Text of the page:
Science & Environment

Labs to start Syria chemical weapons analysis

A UN inspector painstakingly gathers samples at the site of an alleged chemical attack. These will be analysed in labs across the world
Image caption A UN inspector painstakingly gathers samples at the site of a suspected chemical attack; these will be analysed in labs across the world

Samples from the sites of alleged chemical attacks in Syria are arriving at laboratories for analysis.

The assessments should indicate whether chemical weapons were used and if so the agent involved.

The work could also reveal whether the weapons systems were improvised or designed for military use.

The analysis being carried out by the Organisation for the Prohibition of Chemical Weapons under the auspices of the United Nations.

Neither the UN nor the OPCW will comment on details of the investigation. But BBC News has spoken to a former senior employee of the OPCW, who has given his assessment of the likely details and timetable of the testing process.

Dr Ralf Trapp said that samples from Syria gathered by inspectors had arrived at the OPCW central laboratory on Saturday and would be arriving at "designated laboratories" across the world around now for analysis. The results will form part of a report by the OPCW due to be published by the UN on the alleged attack. He told BBC News that the report would take between seven to 10 days to complete at the earliest.

Scientific evidence

The report should contain strong scientific evidence to help establish whether chemical weapons were involved in the alleged attack last in the agricultural belt Ghouta around the Syrian capital Damascus. It could also possibly indicate the type of delivery systems to have been used, according to Dr Trapp.

"There may be details of the concentrations of the agent used and whether these weapons were improvised or designed for a military context," he said.

The purpose of the UN/OPCW report is to establish the facts of what happened rather than find the culprit. However, according to Dr Trapp, these facts should give an indication of the source. It will also help answer why, in his opinion, many of the victims did not display the typical symptoms of sarin exposure, such as the narrowing of pupils (known as pinball eyes) and shaking, in video clips uploaded shortly after the alleged attack.

"I'm pretty sure it was a chemical attack, but I'm not 100% sure it was sarin, or sarin of bad quality, another agent, or a mixture of things. All these things make sense in the context of what we have seen (in the videos)," he explained.

Last week OPCW and UN investigators were gathering soil, blood, urine and hair from the alleged victims of the attack and tissue samples from corpses. They have also been wiping possible chemical residues from the inside of shell fragments.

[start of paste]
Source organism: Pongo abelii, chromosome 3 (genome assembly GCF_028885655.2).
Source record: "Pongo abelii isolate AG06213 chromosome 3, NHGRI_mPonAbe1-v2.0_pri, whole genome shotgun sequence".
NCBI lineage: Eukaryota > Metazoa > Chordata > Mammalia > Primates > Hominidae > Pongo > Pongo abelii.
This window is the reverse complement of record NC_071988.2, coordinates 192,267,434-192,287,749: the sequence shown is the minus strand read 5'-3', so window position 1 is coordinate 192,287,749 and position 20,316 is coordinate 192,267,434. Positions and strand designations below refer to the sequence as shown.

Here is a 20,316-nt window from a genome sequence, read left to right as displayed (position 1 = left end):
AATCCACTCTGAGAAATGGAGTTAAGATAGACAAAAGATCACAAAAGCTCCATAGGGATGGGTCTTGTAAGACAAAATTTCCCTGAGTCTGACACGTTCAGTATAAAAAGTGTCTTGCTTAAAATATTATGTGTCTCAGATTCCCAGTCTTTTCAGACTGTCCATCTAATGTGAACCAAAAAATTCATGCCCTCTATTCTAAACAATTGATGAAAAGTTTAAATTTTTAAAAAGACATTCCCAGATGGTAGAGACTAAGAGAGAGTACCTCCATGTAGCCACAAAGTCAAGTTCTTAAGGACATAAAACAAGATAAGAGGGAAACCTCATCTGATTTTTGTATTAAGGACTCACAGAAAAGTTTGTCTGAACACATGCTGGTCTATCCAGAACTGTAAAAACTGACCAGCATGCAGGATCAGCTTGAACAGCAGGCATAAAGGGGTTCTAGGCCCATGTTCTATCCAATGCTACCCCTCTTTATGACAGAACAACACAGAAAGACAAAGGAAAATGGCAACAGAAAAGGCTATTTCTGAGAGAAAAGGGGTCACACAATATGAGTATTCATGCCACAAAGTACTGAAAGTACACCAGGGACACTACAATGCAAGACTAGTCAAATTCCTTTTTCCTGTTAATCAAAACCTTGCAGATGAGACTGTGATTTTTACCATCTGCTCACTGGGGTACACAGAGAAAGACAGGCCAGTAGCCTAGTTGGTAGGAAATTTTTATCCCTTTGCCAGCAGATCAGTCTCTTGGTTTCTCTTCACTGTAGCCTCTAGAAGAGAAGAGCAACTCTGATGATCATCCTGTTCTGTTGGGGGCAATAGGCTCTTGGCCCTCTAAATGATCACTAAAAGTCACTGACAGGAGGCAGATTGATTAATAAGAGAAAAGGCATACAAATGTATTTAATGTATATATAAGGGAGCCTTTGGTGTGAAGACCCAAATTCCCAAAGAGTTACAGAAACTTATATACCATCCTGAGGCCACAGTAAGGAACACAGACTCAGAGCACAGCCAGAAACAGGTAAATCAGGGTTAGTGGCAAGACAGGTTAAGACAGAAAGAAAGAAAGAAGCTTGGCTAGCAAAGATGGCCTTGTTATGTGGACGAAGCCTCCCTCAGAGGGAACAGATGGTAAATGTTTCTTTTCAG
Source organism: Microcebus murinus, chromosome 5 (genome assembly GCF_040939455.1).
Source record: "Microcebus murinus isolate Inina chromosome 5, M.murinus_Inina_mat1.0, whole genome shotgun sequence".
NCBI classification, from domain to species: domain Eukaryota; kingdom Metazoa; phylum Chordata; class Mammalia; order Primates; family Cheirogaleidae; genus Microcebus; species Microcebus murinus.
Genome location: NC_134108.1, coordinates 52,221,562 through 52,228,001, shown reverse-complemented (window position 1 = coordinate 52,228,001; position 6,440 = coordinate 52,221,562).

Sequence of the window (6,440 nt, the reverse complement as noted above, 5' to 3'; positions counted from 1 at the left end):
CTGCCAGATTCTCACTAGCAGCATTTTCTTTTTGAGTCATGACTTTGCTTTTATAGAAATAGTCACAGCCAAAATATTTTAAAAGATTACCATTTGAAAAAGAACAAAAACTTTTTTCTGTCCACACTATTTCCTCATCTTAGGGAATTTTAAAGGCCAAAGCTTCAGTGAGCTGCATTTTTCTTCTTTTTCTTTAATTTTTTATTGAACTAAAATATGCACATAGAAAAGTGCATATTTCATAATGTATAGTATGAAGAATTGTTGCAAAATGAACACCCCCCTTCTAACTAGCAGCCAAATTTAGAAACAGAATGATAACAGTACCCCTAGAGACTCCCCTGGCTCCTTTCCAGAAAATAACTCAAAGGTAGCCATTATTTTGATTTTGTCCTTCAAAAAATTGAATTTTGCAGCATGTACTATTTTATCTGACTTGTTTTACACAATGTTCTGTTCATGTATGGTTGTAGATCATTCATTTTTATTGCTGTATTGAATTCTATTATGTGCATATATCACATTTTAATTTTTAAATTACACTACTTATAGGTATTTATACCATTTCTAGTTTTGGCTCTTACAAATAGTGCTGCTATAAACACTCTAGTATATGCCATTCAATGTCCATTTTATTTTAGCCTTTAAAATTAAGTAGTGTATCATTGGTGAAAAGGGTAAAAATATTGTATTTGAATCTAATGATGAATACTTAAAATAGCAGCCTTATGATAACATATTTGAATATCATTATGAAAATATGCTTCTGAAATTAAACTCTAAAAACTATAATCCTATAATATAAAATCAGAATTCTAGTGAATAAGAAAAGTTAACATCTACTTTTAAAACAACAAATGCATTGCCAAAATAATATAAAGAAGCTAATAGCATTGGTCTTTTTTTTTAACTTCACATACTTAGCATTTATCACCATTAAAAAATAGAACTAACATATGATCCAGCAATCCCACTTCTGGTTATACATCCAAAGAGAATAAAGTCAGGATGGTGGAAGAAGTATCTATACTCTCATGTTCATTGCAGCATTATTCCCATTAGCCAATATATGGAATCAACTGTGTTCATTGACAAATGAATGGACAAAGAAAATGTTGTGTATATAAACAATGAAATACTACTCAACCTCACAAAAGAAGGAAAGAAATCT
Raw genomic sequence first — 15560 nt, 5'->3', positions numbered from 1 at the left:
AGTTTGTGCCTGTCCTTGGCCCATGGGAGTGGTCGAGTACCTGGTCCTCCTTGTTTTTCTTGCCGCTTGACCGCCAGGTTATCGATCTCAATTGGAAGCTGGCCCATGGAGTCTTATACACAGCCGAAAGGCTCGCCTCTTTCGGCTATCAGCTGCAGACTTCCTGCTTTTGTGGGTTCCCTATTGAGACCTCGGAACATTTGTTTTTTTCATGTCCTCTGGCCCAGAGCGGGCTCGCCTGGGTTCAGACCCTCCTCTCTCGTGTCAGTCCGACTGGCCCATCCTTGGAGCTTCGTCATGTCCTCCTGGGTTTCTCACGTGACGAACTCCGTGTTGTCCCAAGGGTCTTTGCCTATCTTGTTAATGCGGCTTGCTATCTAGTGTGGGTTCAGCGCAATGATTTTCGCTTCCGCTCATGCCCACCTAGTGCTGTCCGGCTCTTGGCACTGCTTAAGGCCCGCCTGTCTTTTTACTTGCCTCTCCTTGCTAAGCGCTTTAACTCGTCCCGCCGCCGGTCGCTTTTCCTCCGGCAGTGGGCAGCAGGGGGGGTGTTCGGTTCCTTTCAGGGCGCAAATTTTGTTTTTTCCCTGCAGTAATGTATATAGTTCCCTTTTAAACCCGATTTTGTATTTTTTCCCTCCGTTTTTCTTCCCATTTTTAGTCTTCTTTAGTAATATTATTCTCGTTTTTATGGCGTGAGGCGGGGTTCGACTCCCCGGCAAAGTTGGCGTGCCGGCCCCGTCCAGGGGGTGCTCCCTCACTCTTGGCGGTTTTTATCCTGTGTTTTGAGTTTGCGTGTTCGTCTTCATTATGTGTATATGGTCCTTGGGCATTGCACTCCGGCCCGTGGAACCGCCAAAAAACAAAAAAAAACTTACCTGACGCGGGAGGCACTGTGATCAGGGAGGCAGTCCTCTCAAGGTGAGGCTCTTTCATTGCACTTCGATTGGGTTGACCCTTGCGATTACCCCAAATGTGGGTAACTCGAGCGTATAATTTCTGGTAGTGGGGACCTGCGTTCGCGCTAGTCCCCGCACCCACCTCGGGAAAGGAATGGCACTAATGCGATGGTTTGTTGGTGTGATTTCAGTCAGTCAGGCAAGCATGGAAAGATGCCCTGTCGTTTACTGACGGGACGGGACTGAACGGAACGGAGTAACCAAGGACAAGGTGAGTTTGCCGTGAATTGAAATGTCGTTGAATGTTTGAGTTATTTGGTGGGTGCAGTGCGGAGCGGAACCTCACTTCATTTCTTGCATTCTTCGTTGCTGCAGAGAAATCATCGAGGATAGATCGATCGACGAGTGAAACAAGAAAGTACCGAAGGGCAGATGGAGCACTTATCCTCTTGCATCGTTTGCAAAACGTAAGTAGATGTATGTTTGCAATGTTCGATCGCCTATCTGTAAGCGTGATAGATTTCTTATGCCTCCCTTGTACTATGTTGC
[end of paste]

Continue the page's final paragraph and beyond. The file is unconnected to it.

There had been concern that few, if any, traces of nerve agent would be detected following the two days it took for UN inspectors to arrive at the site of the alleged attack. But according to Dr Trapp, evidence of these agents would remain for many weeks.

Checks and cross-checks

The samples have been tagged, photographed and transported to OPCW's central laboratory in sealed containers. The testing procedures involve numerous checks and cross checks to ensure that there is no mix up in the samples and the results are accurate.

Each sample is sent to three separate laboratories that the organisation has inspected and deemed competent to carry out the testing on its behalf. If there are many samples to analyse, they are sent to other laboratories. Individual labs conduct their own independent tests of the material.

For each sample from the site of the alleged attack, a given laboratory receives two dummy samples; one containing no nerve agent and another containing a specified amount of a nerve agent or its breakdown product. The lab is not told which sample is which, enabling the OPCW to ensure that each lab does its job properly.

In addition, a lab has to test each sample using two completely different methods - and then, as a triple check to verify the accuracy of the instruments they are using, manufacture the agent it thinks it has detected and run the test again to see if they obtain the same result.

This painstaking process will take the scientists several days to complete, after which the lead investigator will have to write up a report which is then sent back to the OPCW.

These results are combined with interviews, assessments of medical reports by inspectors.

The time all this will take depends on the number of samples that have to be analysed and the number of labs involved in the testing.

Dr Trapp believes that mid to late next week will be the very earliest that the UN could receive the completed report although Secretary-General Ban Ki-moon will be receiving regular updates in the interim.

One of the testing sites on the OPCW's list of "designated laboratories" is the UK's Defence Science and Technology Laboratory (DSTL) at Porton Down in Wiltshire, which is internationally respected for its research capability in this area. The network of more than 20 laboratories also includes facilities in China, the US and France.

The laboratories undertaking the work will have been selected by the OPCW's director-general Mr Ahmet Uzumcu, no doubt in consultation with Mr Ban. The list of institutions has not been revealed but there is speculation that laboratories in countries on the UN's Security Council are not involved.

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